We are committed to controlling air emissions from our facilities to reduce local, regional and global impacts.
The largest component of air emissions from our facilities is carbon dioxide (CO2) generated from boilers and power-generation turbines (for heat and energy), and from other combustion processes, such as thermal oxidizers (for treating air emissions) and incinerators (for destroying waste). These combustion processes also result in emissions of nitrogen oxides (NOx) and sometimes sulfur oxides (SOx), depending on the fuels used. We strive to make our facilities more energy efficient through our energy-management programs. By making these improvements, we also reduce emissions of NOx and SOx from our operations.
For more information on our greenhouse gas (GHG) emissions and energy use, click here.
Solvents are one of the largest sources of air emissions from our manufacturing processes and emissions from solvent use are the primary component of volatile organic compound (VOC) emissions. In an effort to reduce these emissions, we use pollution-control technologies such as conservation vents, carbon filters, thermal oxidizers, condensers and scrubbers.
A key element of our Green & Sustainable Science program is to design efficient processes that use fewer and less hazardous solvents. We also use water-based methods for cleaning our process equipment when they are as effective as solvent-based methods. Both of these efforts result in lower VOC emissions.
|Air Pollutant Emissions by Type (Metric Tons)1|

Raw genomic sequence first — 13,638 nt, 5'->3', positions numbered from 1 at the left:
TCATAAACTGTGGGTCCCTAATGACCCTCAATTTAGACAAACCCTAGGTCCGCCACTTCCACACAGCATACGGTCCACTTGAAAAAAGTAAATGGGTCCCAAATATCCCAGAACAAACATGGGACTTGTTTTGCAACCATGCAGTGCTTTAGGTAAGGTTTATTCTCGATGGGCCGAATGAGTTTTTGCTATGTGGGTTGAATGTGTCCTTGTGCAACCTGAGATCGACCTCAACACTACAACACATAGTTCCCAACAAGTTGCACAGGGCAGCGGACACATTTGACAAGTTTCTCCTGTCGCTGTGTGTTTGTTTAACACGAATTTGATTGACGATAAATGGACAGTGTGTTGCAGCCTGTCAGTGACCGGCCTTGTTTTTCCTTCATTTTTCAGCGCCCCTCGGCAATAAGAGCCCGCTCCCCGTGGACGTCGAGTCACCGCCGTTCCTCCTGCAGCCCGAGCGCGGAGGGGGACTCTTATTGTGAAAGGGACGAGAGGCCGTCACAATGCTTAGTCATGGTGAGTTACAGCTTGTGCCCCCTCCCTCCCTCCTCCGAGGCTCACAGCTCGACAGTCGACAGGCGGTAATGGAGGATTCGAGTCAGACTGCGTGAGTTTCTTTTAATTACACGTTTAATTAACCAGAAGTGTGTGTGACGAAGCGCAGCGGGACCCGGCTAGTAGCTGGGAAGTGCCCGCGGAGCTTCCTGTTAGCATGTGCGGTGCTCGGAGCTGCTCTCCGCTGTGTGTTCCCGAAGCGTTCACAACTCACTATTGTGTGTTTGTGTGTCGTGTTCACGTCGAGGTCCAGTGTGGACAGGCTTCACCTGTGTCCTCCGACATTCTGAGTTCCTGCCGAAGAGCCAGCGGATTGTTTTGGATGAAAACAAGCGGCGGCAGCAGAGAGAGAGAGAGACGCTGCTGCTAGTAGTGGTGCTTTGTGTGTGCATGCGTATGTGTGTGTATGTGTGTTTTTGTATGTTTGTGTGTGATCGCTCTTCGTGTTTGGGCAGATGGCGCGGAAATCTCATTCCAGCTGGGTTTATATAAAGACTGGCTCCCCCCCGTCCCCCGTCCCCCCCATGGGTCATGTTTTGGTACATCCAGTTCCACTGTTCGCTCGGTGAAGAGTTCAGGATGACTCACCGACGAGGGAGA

|Ozone-depleting substances (ODS)||0.6||2.6||1.6||1.5||0.1|
|Nitrogen oxides (NOx)||583||580||550||509||474|
|Sulfur oxides (SOx)||86||65||56||53||47|
|Volatile organic compounds (VOCs)||618||611||533||523||453|
|Note: Previously reported data have been restated per our methodology, which includes adding facilities that have been acquired and removing facilities that have been sold. |
1 Data are estimated using conservative assumptions and factors, not measured or weighed.
Our emissions data reflect the facilities we own and operate, our leased facilities and our vehicle and aircraft fleet–related emissions. The decrease in NOx, SOx and VOC emissions between 2014 and 2015 is primarily attributed to more accurate emission-tracking methods, reductions in the use of solvent in our manufacturing operations and our energy-management programs. Emissions of ozone-depleting substances (ODS) are the result of non-routine releases from temperature-control and fire-suppression systems, and can vary significantly from year to year. We saw a reduction in our ODS emissions due to the phase-out of these substances in the European Union in 2015.